Monday, January 27, 2020

Swapping a Knit for a Woven

Almost as soon as I finished my rose print version of this Claire McCardell design, I wanted to make another.  The design is that good!

This time, just for fun, I thought it would be nice to try it in a ponte knit since I have been having a fair amount of success with the textile lately.

I actually wanted this dress to be made from a brighter royal blue that I ordered from, but it never arrived.  I had also ordered this deep navy for another project, but since I couldn't get the McCardell dress out of my head, I decided that a navy dress is always a classic, and I might as well go ahead with the fabric that I had.

I was a bit trepidatious about adding pockets to a knit, even if it is relatively stable.  I decided to go ahead, figuring if they turned out lumpy and horrible looking, it wouldn't be too much trouble to remove them.  It did take a bit of ironing with a ham and a press cloth to get the lower hip to lay flat, but in the end, I think it works.

For the hem, I decided to try something new.  On the interior, I marked twice the wide of my hem so that I could match up the cut edge with that mark at the ironing board.  It worked, but I am not sure it is my favorite method.

And I added a length of rayon seam binding to the waist seam.  Although the fabric is stable, it also is quite heavy with a nice drape, so I am hoping the added stability will keep this piece from stretching out of shape.

The skirt and sleeve hems are done by hand.  I know there is a place for top-stitching, but I think this looks a lot more polished with the less obvious stitching.

Of course, a belt was needed.  In the end, there was only enough fabric to piece the belt.  My original thought was to have the knot placed at center back as it is on this dress, but because of the seamline, I have decided to keep the tie the belt at center front.

Lingerie guard were added to this dress as I did for my first version.  The neckline is not exceptionally wide, but some of my bra straps are more narrow set than others, and this ensures that nothing will peek out.

I prefer to make my own with a length of ribbon and a snap.  It doesn't take very long, and they look so much nicer than the store bought ones.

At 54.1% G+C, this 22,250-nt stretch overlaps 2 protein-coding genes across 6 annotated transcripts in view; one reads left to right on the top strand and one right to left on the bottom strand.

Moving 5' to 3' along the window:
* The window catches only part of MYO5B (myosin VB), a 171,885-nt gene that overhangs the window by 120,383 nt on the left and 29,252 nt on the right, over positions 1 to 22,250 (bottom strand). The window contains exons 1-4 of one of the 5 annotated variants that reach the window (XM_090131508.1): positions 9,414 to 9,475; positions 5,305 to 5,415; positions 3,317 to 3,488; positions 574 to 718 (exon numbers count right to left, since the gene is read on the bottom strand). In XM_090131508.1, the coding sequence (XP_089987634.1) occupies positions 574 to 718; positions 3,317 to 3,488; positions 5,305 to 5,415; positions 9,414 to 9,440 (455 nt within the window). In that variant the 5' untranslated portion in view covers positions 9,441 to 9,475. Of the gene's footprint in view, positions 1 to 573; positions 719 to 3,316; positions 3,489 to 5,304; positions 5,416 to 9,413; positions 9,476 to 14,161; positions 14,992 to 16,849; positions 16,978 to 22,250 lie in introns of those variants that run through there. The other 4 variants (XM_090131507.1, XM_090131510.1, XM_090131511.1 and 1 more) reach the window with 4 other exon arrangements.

The knit fabric definitely gives a different look to this dress, but I am quite pleased with it.

And I would normally close with a view of the back of the garment, but this is the best I can do since my dress form has no squishy bits and the finished waist is the same size as she is at that point.  The original dress design calls for a size zipper, but I decided to place the opening at center back.  This way, I have a little bit more zipper length and the opening is easier to get in and out of.  A distant memory of putting together this Vintage Vogue pattern gave me the idea, and I can say that pulling this dress on is much easier than any side zip I have ever come across!  So I will definitely be using the technique where appropriate in the future.


  1. So pretty! So what happen that the fabric order never arrived.
    Thanks for sharing all the details
    I love the lingerie guards

    1. They said they sent an email that the fabric was sold out, but I never received any email. I'm not very pleased about the customer service. I used to love, but it's been about 10 years since my last order and I suspect ownership has changed.

    2. Amazon owns now and customer service now is next to nothing.
      Prices went up and customer service went way down.

  2. I thought I was the only person who hand stitched hems in knits
    I prefer the look to topstitching too

    1. When in doubt, I always do things by hand! It gives so much more control.

  3. Another lovely make. The back zip placement is a great idea!

  4. Another lovely dress Laura Mae, I love your attention to detail and that your garments are so perfectly finished on the inside as well. I would be very interested to know how you level your hems, do you have someone measure the level? I'm struggling to level my garments now my husband is unable to measure for me.

  5. Laura Mae,

    Please, oh please, do the photo shoot for this one in San Francisco. Have an "out of Marin" experience, will ya? It'll be good for you, and beneficial for your viewership. Never you mind that the "center of the country psychic" sez such a setting is where you'll meet a certain someone you seek. Of course, with the sidewalks teeming with menfolk, that prophecy may be more an inevitability than anything else. The big city suggestion is simply a friendly notion, it's not as if I've been tryin' to marry you off for some time, dear (that would too crass, even for me). I suppose now is as good a time as any to tell you how lovely the dress is. It's a timeless creation in form and hue; this frock would stand out at a coin operated telescopic viewer over looking the bay, the bridge, and Marin County. On the deck of a ferry landing is a smart option. Or you could go all out, and shoot in Daly City, with one hand to your cheek, sporting your best Mary Worth look of dismayed concern.

    Always here to help...

  6. I rather like the look of that pattern, in both the big roses and the blue. Might have to consider adding it to my collection, though I suspect it will be a while before I'd be able to use it. Sooo many projects in the works already. I must admit, I think I inserted one side zip and then gave up and moved them all to the centre back. Much easier to insert and use.